Apps to help you set up the camera, choose the right shots, tweak your video using professional settings, apply video filters and then edit your clips, are available free, for pennies, or a few pounds. Smartphone filming represents one of the best ways to break into shooting video as an individual filmmaker or for your organisation.
What Do You Need?
Start simple and purchase a tripod and smartphone mount. Do not underestimate the power of a still shot. This is the easiest and best way to shoot film since the Lumiere brothers unveiled the cinematograph in 1895. It will make your videos watchable. If you feel like you want to pan and tilt then buy a tripod with a fluid head for smooth motion, they are available for less than £50.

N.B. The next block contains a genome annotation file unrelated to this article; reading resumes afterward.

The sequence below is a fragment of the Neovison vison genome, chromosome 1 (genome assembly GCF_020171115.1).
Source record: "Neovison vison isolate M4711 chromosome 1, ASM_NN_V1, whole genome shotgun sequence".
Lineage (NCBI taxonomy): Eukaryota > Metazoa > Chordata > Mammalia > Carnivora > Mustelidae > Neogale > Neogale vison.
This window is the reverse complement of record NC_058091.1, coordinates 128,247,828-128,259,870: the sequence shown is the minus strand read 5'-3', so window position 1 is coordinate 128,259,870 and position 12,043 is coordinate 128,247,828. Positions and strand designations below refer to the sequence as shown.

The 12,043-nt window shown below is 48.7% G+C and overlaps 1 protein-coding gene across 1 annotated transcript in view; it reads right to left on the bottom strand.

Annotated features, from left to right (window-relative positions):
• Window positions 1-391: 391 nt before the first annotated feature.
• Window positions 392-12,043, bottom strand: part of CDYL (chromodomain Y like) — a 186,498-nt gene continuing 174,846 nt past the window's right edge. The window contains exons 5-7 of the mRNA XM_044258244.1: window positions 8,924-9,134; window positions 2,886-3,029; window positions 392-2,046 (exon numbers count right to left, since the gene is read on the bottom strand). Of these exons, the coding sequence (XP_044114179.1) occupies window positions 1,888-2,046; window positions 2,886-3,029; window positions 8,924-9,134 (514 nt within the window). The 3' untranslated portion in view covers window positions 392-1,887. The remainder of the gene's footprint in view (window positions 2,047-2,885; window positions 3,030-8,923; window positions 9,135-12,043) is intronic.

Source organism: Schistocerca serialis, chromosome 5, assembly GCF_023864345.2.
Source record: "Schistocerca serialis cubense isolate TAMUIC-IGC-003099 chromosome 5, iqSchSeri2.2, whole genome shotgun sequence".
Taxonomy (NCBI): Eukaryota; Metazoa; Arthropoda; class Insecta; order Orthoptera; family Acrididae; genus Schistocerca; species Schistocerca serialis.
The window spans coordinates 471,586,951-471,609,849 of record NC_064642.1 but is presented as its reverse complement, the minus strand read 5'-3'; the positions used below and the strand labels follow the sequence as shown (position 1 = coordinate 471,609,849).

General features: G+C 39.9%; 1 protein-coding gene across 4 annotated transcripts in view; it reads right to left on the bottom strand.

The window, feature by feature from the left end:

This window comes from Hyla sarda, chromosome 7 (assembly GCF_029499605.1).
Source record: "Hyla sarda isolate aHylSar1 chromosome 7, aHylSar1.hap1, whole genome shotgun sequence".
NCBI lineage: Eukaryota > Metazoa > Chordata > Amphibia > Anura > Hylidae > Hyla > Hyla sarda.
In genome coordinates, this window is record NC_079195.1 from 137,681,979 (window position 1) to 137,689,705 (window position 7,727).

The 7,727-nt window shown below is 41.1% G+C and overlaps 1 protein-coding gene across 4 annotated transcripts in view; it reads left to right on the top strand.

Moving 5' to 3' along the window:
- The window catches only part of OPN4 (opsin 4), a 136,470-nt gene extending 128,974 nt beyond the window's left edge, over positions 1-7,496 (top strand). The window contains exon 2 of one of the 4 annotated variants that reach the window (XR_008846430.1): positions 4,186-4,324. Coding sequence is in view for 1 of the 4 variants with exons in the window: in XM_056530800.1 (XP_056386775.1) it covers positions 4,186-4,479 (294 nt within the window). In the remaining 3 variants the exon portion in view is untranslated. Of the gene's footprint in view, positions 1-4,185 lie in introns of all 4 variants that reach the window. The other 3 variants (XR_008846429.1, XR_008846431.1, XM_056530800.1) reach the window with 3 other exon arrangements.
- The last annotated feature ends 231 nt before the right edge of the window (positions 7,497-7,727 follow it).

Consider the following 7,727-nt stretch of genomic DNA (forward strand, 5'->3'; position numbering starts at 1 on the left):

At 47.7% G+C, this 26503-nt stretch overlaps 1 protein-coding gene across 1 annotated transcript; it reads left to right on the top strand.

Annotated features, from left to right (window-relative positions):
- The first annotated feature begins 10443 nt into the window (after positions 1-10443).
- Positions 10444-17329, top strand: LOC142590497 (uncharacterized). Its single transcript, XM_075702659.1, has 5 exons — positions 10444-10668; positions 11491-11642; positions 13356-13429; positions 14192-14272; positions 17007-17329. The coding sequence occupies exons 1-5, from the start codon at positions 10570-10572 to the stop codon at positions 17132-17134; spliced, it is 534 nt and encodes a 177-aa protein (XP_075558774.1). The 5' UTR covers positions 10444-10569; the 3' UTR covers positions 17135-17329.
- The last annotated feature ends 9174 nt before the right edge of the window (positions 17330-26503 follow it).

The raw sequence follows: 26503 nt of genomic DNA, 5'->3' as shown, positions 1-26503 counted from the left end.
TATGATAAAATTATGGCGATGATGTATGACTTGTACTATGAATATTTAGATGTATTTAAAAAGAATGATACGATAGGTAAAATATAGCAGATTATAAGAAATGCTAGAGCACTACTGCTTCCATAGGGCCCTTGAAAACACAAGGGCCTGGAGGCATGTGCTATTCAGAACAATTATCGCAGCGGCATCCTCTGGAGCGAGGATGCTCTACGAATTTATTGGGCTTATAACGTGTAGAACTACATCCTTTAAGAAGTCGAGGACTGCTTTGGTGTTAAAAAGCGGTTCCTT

Never scrimp on sound quality. Do not forget, people will watch shaky video with good sound, but rarely stick with great video and bad audio. The best way to record someone’s voice is using a microphone. Clip on lavalier microphones such as Rode’s SmartLav+ or a handheld cardioid mic are far superior to relying on the phone’s built-in microphone.
Lavaliers are omnidirectional but screen out a lot of the background noise when they are positioned close to your mouth. Handheld cardioid mics are directional and great for recording voices. It is even possible to record clear speech using the phone’s mic, but remember to get close to whoever is speaking as the phone emphasises audio close to the handset.
Invest in Kit